On Thursday night, two cable television celebrities squared off as Jon Stewart, host of The Daily Show news parody programme on Viacom’s Comedy Central channel confronted Jim Cramer, the former hedge fund manager and star of CNBC’s Mad Money programme.
Following a week of digs at the GE-owned financial news channel, blaming it for boosterish coverage of Wall Street institutions before they collapsed, Stewart played the role of a prosecutor as he castigated his guest in person as a “snake-oil salesman”.
Cramer, usually over-the-top, was sometimes contrite, admitting he had got many things wrong, and CNBC was fair game.
Jon Stewart v Jim Cramer in The Daily Show Episode March 12, 2009 in response to previous week's video below on CNBC
We at Finfacts are fans of the CNBC business television network, but as in so many areas of modern punditry, we are struck by the conveyor-belt of "experts" of the moment, who tender advice and make forecasts but their batting average doesn't seem to matter.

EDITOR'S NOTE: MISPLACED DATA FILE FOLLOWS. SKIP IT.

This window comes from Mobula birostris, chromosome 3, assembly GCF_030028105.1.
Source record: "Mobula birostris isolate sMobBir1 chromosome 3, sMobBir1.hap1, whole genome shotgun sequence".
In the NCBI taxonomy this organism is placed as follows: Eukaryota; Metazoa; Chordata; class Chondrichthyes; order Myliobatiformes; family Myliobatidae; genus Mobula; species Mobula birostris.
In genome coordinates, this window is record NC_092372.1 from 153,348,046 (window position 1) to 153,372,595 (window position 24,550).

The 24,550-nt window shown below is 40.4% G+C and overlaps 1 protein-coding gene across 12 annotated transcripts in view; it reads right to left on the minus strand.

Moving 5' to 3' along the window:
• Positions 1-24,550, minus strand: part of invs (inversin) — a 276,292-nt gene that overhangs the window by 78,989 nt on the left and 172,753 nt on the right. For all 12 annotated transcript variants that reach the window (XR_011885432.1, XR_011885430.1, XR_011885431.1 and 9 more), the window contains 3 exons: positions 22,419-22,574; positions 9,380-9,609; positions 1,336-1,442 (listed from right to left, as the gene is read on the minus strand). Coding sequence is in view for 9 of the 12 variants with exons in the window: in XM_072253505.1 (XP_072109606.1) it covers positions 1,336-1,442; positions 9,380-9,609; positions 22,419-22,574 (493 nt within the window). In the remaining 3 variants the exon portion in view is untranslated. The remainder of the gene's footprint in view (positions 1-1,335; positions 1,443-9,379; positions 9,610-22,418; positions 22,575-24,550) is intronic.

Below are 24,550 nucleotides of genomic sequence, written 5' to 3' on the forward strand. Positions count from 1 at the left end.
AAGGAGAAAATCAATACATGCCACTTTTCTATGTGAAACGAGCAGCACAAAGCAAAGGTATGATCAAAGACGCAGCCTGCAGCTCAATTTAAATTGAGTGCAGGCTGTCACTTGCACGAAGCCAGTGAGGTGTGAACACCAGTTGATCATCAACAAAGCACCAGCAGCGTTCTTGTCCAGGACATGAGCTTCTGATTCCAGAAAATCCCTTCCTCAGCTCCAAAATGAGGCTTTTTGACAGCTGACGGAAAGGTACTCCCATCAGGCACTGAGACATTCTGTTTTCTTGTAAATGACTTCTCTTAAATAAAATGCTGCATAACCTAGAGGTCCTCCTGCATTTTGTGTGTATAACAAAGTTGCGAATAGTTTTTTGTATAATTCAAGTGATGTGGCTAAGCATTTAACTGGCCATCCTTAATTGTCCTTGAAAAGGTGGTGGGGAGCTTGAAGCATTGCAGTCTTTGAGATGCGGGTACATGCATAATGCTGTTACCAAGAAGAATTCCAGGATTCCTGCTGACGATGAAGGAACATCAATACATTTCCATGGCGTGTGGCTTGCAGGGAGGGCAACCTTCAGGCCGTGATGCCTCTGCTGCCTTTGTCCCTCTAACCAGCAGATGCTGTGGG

A brass neck appears to be a lot more important, than prescience, in the world of punditry. The term "inoperative" comes to mind.
In April 1973, Time Magazine reported that "White House Press Secretary Ronald Ziegler enlarged the vocabulary last week, declaring that all of Nixon's previous statements on Watergate were "inoperative." Not incorrect, not misinformed, not untrue—simply inoperative, like batteries gone dead."
On US cable talk television, apart from the contributions of "experts," presenters are given leeway to project their own prejudices.
In a recent article on the free market, I referred to CNBC's Rick Santelli angry reaction to bailouts for "loser homeowners," while Wall Street and wealthy rancher beneficiaries of the most recent Farm Bill, would be a fairer target for his ire.Santelli has at least been consistent unlike colleagues.
The above is Jon Stewart of the popular The Daily Show, holding CNBC to account.